LEFT: Over the Memorial Day weekend in 2007, Laura and Scott Garrett were prospecting for fossils in the lower Smoky Hill Chalk (below Hattin's Marker Unit 3 - Late Coniacian) of southwestern Trego County. Laura found an isolated anterior caudal vertebra (near the base of the tail) from what appears to be a large ankylosaur, most likely Niobrarasaurus coleii. Note that this vertebra is very similar to, but much larger than, the one collected by Keith Ewell in 2004 (above). Laura becomes the first woman (and only the 7th person) to ever collect dinosaur remains from the Smoky Hill Chalk. The Garretts generously donated the specimen to the Sternberg Museum of Natural History (VP-17229). The specimen comes from about 6 miles south of the site where VP-16385 was collected in 2004, and from about 5 miles east of where the type specimen of Niobrarasaurus coleii (VP- 14855) was collected in 1930. All are Late Coniacian in age.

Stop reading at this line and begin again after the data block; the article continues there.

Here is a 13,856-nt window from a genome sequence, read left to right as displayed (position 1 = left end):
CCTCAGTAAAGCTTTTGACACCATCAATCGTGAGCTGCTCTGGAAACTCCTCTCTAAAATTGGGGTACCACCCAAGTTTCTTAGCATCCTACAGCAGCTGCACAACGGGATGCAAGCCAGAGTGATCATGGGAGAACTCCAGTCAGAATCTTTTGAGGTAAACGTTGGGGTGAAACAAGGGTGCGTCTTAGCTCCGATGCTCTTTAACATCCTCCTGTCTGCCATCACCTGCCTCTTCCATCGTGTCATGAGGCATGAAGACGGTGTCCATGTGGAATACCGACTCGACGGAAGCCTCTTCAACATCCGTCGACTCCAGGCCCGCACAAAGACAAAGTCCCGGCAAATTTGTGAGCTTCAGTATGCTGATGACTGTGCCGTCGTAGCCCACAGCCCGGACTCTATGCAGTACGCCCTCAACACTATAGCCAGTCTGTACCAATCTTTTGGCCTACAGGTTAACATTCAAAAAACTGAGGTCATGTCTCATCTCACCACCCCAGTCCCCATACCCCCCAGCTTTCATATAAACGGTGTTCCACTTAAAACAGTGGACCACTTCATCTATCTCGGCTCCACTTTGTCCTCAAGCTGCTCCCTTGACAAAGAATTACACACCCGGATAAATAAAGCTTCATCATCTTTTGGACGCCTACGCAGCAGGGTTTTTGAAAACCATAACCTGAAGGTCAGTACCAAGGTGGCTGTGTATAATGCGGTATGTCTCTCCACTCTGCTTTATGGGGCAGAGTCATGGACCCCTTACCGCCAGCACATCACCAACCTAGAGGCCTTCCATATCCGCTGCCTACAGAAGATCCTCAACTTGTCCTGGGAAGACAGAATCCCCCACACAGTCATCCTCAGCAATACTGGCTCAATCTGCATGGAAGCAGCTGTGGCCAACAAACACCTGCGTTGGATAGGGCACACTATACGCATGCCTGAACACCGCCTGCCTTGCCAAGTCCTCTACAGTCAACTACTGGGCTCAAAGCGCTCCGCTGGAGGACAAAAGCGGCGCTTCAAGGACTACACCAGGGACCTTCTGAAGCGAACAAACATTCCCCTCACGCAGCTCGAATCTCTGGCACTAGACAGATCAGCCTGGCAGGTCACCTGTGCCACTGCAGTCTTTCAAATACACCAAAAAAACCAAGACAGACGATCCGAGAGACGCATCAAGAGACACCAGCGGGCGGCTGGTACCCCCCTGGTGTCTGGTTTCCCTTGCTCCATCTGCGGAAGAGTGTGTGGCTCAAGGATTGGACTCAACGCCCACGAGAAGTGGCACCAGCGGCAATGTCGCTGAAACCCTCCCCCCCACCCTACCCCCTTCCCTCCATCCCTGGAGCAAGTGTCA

Figure6Ta.jpg (28306 bytes) LEFT: A remains of an isolated and partially digested dorsal mosasaur vertebrae (FHSM VP-16356) in ventral, right lateral and dorsal views, that is comparable in size to the hadrosaur caudal vertebrae above. In this case, however, the vertebra was severely damaged by the digestive fluids and a tip of a shark tooth (circles) remains embedded in the bone. Note the damage to the surface of the bone. The flattened appearance is due mostly to post-mortem crushing. Click here for a close-up of the embedded Cretoxyrhina mantelli tooth (FHSM VP-16357).

 

Suggested references:

Brown, B, 1916.  Corythosaurus casuarius: Skeleton, musculature and epidermis.  Bulletin of the American Museum of Natural History 35: 709-716, pls. xiii-xxii.